Orgreave miners' strike files to be made public by the Government
Home Office files concerning events at the 'Battle ofÂ Orgreave' - one of the most controversial events of the 1984 miners' strike - are due to be released next year.
Home Secretary Amber Rudd told the Home Affairs Select Committee the documents would be among 30 files planned to be released to the National Archives.
The subject titles suggest at least one file relates to the clash between police and strikers that became one of the bloodiest events of the dispute.
A further three files are said to be under consideration for release by the Home Office.
Ms Rudd said in a letter to the committee: "We intend to transfer all 30 of the remaining Home Office files to the National Archives, and are working to complete this as quickly as possible. The files should be publicly available at the National Archives in the first half of 2017."
The Home Secretary came under fire from campaigners when she announced in October that there would not be a parliamentary inquiry into the events.
Vera Baird, police and crime commissioner of Northumbria Police and a former Labour MP for Redcar, who acted for miners when she was a barrister, previously said she was "concerned" that the Home Office was still holding the files in light of Ms Rudd's decision.
The so-called Battle of Orgreave saw police deploy horseback charges and baton-wielding "snatch squads" as 6,000 officers from around the country attempted to prevent striking miners from blocking deliveries at a South Yorkshire coking plant.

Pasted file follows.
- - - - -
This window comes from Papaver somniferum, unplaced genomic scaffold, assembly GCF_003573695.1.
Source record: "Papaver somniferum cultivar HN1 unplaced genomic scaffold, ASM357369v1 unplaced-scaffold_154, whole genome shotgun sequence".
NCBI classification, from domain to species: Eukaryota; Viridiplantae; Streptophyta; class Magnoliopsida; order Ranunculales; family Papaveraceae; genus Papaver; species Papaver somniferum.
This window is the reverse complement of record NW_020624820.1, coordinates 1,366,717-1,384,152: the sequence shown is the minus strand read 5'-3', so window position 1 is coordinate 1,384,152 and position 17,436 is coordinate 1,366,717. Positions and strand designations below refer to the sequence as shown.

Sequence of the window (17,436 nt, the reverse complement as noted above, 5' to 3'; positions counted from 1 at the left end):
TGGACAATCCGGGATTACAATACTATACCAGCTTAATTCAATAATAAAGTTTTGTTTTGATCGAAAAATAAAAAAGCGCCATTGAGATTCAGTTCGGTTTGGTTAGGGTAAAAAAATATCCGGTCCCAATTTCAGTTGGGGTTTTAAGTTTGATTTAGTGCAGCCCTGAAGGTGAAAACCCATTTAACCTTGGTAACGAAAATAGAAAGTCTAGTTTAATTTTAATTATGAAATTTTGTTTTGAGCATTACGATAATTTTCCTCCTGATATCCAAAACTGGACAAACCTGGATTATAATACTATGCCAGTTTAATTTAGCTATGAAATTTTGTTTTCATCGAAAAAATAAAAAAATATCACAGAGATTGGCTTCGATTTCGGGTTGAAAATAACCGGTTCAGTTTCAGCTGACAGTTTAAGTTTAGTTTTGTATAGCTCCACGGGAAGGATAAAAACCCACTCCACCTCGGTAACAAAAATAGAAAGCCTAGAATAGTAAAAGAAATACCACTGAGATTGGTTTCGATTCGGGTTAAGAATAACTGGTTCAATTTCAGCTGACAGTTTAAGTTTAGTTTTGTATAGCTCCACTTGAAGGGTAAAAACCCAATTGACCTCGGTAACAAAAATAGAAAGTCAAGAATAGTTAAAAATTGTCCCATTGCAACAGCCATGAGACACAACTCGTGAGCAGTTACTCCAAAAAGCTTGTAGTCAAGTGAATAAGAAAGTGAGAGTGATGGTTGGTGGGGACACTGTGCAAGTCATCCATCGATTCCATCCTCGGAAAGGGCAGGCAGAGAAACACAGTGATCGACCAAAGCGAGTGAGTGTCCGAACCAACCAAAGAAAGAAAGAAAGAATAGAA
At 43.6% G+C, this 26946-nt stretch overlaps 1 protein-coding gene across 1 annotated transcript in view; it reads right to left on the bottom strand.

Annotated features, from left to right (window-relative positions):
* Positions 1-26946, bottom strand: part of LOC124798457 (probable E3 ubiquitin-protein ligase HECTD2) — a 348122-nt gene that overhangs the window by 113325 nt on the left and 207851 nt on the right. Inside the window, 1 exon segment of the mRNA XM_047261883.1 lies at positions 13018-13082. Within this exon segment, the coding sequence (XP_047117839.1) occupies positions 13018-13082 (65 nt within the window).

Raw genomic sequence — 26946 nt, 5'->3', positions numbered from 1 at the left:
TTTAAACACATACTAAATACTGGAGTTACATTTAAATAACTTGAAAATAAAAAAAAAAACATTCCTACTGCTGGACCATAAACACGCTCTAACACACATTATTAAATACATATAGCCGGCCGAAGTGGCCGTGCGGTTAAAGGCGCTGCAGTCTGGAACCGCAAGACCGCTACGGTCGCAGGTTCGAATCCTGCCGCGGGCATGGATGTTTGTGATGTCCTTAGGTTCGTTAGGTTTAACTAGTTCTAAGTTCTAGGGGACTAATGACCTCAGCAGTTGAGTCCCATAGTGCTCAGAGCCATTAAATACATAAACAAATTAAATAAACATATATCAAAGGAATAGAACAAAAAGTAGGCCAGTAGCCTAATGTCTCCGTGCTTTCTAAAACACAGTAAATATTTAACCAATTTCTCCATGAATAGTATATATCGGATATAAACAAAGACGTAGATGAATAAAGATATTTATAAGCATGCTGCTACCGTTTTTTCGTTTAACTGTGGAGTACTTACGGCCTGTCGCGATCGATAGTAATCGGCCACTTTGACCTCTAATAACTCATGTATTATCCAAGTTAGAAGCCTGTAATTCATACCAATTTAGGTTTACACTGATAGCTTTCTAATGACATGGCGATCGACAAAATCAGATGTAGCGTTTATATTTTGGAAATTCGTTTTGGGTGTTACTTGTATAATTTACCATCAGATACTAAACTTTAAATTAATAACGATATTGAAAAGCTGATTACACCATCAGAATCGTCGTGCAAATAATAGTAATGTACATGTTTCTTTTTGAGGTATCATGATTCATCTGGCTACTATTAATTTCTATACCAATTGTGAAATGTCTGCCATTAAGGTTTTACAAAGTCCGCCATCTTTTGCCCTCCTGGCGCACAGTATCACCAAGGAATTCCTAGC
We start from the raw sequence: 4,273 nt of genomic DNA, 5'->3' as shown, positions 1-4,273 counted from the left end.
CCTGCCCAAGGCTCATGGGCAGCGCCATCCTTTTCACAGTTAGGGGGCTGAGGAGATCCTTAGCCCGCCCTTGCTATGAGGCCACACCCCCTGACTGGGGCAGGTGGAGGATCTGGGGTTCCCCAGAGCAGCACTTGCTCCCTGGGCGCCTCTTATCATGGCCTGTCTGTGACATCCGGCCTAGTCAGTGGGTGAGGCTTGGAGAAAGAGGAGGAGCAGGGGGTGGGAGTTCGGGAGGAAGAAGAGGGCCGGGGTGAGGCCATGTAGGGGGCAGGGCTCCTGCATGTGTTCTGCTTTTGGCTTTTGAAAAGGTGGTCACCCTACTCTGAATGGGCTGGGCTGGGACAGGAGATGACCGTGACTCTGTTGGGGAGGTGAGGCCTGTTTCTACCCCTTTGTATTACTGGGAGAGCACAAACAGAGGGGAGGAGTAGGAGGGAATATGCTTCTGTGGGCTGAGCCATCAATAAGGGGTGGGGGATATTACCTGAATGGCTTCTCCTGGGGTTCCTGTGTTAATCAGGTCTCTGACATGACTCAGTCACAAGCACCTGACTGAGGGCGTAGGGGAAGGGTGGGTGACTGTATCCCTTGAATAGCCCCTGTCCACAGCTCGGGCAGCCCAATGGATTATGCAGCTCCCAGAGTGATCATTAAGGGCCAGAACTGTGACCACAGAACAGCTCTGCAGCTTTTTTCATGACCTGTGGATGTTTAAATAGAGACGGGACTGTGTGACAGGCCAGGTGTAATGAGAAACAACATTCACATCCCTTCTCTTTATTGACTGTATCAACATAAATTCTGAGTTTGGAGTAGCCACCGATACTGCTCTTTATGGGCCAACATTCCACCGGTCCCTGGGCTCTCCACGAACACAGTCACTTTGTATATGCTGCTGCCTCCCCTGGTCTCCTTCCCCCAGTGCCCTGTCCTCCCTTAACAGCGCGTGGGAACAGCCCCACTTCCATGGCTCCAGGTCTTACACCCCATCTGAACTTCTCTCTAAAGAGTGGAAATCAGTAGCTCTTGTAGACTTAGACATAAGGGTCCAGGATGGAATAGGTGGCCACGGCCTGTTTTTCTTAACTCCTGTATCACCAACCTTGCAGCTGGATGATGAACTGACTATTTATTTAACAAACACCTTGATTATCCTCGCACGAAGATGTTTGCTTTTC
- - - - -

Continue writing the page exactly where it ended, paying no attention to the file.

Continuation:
Some 95 people were charged with riot and violent disorder, but cases collapsed and South Yorkshire Police were later required to pay compensation.
Yvette Cooper, chairwoman of the Home Affairs Select Committee, said: "The committee wants to establish what information on Orgreave the Government and police still have that has never been published.
“The Home Secretary's agreement to make public 30 further files on Orgreave is welcome.
"We are seeking further information and I have now written to a further 18 police forces involved in policing the incident to ask what related written information they hold which is not in the public domain.
“I have specifically asked the Metropolitan Police whether they hold the operational policing plan for Orgreave."